Avoid Scrubbing or Power Washing Pavers After Sealing

If you do choose to clean your pavers with a pressure washer, make sure that you are using a low-pressure nozzle. A high-pressure nozzle can damage the surface of your paving bricks and may cause them to wear prematurely. It's also important not to apply too much pressure when cleaning your paver bricks with a garden hose. Pressure hoses can cause water damage if they aren't used properly, so be sure to monitor how much pressure is being applied while cleaning your pavers.

Apply Sealant in the Spring or Summer

As with any paving project, the best time to is in the spring or summer. Avoid applying a sealant if there is any chance of rain or snow as it can cause premature failure of a sealant. In addition, if you apply your sealant in the winter or early spring, you may find that it has not fully cured before cold weather sets in.

While this may seem like common sense, we receive calls every year from customers who applied their sealants too early in the season and then experienced problems with them later on. For example:

  • The customer applied their sealant when it was still quite cool outside (under 60 degrees F). As soon as they finished laying down their new pavers and left for vacation over Christmas break they returned home to find that while some parts of their driveway looked great—other areas had started cracking underfoot because they hadn't allowed enough time for the pavement underneath to cure properly!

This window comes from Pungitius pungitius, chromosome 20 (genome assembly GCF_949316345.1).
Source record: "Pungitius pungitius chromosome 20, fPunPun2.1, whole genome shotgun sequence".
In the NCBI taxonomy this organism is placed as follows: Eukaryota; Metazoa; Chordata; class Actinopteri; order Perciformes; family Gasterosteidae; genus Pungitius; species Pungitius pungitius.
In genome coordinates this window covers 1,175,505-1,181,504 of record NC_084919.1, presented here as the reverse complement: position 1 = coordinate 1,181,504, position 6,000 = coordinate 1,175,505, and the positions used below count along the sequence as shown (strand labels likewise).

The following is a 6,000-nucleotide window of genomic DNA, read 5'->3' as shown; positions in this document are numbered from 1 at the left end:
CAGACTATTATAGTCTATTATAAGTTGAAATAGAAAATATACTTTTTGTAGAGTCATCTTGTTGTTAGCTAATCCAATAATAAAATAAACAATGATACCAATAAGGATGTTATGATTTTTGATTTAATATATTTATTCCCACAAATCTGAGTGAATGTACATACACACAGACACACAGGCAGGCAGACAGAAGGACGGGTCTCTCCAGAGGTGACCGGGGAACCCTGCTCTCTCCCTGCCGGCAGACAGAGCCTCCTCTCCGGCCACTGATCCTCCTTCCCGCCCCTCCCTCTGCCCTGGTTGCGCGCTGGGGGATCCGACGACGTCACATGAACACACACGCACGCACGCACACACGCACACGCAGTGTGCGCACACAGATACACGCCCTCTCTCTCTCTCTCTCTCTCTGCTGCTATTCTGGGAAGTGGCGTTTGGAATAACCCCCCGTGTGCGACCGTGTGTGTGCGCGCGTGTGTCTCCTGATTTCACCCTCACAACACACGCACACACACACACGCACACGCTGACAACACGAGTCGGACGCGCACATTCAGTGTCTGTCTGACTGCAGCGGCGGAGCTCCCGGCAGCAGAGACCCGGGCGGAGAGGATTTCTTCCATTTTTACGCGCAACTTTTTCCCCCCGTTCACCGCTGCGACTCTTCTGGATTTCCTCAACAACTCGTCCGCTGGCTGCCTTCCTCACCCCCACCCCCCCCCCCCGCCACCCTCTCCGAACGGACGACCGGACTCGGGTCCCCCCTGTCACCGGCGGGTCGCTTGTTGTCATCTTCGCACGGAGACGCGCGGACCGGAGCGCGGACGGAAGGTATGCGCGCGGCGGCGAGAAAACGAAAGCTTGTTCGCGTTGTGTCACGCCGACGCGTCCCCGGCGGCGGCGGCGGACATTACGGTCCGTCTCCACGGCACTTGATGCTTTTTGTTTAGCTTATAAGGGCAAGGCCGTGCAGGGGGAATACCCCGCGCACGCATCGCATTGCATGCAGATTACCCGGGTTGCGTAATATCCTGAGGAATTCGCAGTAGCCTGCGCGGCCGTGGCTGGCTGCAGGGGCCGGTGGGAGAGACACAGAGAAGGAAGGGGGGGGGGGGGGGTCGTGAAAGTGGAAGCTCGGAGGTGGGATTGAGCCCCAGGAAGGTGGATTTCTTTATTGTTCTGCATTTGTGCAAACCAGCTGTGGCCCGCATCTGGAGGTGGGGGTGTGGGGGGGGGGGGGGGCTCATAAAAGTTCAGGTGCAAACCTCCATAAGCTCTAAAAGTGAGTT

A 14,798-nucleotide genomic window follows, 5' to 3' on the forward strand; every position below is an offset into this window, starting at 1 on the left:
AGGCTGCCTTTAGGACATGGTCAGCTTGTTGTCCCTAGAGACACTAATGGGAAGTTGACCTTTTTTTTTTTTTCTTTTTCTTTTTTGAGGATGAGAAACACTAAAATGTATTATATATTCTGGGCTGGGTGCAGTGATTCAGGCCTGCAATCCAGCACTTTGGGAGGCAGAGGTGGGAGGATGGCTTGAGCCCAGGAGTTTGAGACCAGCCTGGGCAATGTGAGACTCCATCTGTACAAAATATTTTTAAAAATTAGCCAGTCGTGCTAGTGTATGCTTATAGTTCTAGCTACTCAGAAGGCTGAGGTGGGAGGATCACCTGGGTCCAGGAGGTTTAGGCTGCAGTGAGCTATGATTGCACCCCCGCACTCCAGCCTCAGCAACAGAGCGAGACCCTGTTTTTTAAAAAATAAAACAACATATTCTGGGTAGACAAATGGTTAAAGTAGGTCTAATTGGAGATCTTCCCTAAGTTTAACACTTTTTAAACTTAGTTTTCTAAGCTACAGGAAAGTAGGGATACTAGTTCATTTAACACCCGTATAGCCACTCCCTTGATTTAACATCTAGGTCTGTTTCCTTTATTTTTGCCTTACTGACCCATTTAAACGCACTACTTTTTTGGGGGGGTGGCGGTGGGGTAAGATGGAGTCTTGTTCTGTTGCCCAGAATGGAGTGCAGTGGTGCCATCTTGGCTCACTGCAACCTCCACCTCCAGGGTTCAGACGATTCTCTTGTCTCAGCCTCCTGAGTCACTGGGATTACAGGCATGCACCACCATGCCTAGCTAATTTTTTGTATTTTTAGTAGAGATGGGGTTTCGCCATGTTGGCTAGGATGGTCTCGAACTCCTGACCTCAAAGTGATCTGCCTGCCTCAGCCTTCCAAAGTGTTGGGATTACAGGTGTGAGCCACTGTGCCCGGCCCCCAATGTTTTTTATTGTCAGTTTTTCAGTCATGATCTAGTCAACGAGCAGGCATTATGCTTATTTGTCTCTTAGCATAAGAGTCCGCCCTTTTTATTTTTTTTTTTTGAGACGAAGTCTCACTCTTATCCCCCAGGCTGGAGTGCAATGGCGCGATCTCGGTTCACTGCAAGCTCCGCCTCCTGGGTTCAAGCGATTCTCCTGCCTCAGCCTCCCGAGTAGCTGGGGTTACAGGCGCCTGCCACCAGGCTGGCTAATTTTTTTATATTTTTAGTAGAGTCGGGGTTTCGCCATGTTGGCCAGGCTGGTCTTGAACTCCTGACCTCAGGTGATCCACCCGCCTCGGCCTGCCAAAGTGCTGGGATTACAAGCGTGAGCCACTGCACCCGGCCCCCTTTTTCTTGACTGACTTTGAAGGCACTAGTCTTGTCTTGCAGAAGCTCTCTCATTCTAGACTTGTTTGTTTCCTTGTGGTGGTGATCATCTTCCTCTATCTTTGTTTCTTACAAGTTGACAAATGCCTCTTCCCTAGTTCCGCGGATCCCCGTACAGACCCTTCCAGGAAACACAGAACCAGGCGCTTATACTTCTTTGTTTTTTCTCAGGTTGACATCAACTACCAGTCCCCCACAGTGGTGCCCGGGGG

• Another customer called us after sealing his driveway with an acrylic-based product only two months before winter set in leaving him with multiple spots where frost pushed through his paving stones causing them to crack open at random intervals throughout his property!

Sealing paver bricks easily

Sealing paver bricks is easy and can be done by anyone. Once you finish applying a sealant to your pavers, they will last longer than they normally would and they will look great!

The best time to do sealing paver bricks is in the springtime when temperatures are rising but before the extreme heat of summer sets in. This gives you enough time to do all of your outdoor chores and it also gives you an ideal window for sealing your pavers so that when winter comes around again, they'll be protected from all sorts of elements including rain, snow, sleet, etc.


When you're ready in sealing paver bricks, it's a good idea to do some research and find out as much about the process as possible. The more you know, the easier it will be to get the results you want and avoid any problems that could come up along the way.

To learn more visit Apex Paver Sealing!